Bee Happy Plants & Seeds is a Not-For-Profit UK company (number 8899290) Organic Grower of plants to encourage Bees’ wellbeing. Certified for plant passports by DEFRA number 109891 and organic certification by Soil Association grower number G8492 and seed merchant number DMO8492.
Now growing in 100% COMPOSTABLE, 100% BIODEGRADABLE plug-pots, we are switching all production methods to be plastic-free, and replacing worn out plastic equipment after having been used and re-used for many years, with compostable or sustainable, natural materials, throughout our whole growing process.
We ship plants and seeds throughout the British Isles, and Europe (to order plants for shipping to Europe please email email@example.com so we can provide an exact quote for the shipping cost). We use organic growing methods to produce the healthiest plants free from toxic residues, offering the purest pollen and nectar for bees and other pollinators. Wild-species plants have the chance to evolve and survive climate change. All our wild plants and seed are produced on certified organic land.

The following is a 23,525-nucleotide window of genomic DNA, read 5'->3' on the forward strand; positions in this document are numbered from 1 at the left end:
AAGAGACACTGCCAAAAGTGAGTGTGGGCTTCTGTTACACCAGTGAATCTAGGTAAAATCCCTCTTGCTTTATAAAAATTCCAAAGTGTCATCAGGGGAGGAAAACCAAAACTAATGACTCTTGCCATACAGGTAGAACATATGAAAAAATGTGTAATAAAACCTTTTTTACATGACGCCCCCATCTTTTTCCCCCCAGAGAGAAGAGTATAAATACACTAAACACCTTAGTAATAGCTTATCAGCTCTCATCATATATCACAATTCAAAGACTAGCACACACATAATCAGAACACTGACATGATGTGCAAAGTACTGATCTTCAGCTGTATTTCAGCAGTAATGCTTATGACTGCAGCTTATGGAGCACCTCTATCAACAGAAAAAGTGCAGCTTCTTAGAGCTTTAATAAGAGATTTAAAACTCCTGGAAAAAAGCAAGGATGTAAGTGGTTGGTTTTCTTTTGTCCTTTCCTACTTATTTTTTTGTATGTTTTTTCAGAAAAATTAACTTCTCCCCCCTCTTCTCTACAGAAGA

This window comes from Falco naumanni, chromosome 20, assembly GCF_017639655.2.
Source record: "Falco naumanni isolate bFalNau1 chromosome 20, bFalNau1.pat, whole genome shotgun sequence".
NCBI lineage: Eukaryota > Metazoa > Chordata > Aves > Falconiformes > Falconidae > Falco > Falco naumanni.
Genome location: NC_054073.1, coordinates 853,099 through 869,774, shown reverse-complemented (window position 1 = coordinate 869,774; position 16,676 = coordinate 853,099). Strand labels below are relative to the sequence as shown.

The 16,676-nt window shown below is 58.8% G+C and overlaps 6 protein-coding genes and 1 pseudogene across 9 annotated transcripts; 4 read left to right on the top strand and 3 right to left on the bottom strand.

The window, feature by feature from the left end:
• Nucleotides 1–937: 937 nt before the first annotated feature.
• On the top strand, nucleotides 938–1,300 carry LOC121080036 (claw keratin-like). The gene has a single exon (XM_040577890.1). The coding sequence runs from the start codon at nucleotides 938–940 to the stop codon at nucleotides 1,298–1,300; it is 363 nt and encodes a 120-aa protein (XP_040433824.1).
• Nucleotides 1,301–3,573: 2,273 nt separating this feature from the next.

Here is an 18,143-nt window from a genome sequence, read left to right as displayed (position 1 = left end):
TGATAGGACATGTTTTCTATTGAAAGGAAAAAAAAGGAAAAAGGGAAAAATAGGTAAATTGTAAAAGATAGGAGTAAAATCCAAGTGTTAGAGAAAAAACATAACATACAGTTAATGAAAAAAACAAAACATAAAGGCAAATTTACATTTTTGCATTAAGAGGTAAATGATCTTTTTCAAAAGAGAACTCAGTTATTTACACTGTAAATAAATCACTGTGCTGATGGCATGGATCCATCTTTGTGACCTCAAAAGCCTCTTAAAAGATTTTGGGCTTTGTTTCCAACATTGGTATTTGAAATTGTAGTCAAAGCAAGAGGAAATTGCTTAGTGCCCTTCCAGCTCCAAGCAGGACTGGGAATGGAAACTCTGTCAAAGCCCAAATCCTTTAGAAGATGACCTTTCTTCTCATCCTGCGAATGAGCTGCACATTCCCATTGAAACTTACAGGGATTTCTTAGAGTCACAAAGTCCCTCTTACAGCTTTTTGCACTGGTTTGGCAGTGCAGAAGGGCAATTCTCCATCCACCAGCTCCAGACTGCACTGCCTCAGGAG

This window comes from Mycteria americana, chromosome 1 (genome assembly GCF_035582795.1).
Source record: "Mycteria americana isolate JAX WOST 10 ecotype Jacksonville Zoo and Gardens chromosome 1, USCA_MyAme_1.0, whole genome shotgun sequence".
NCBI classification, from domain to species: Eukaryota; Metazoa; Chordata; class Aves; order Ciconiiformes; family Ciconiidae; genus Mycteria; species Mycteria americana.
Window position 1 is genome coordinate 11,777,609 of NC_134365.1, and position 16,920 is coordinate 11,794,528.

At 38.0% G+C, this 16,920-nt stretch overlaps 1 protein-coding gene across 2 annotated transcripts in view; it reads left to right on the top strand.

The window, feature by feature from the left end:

We grow wild-species plants: herbs, perennials, shrubs, and trees as evolved with pollinators over millions of years, and raised from seed, as nature intended.
‘An estimated 20,000 flowering plant species, upon which many bee species depend for food, could be lost over the coming decades unless conservation efforts are stepped up'(1). All flowering plants have evolved over millions of years with their pollinators in mutual-dependency. The plants produce pollen and nectar in return for pollination, which produces fruit and seed. Bees are the primary pollinators, but other pollinators include butterflies, moths, midges, dragonflies and some wasps.
Wild unaltered plants (or ‘species’ plants), have evolved to support their pollinators with perfect forage rewards in return for pollination, and have the ability, through diverse gene-pools, to evolve to suit changing environmental conditions.
(1). The United Nations Environment Programme (UNEP) warned in their recent Global Bee Colony Disorders and other Threats to Insect Pollinators report.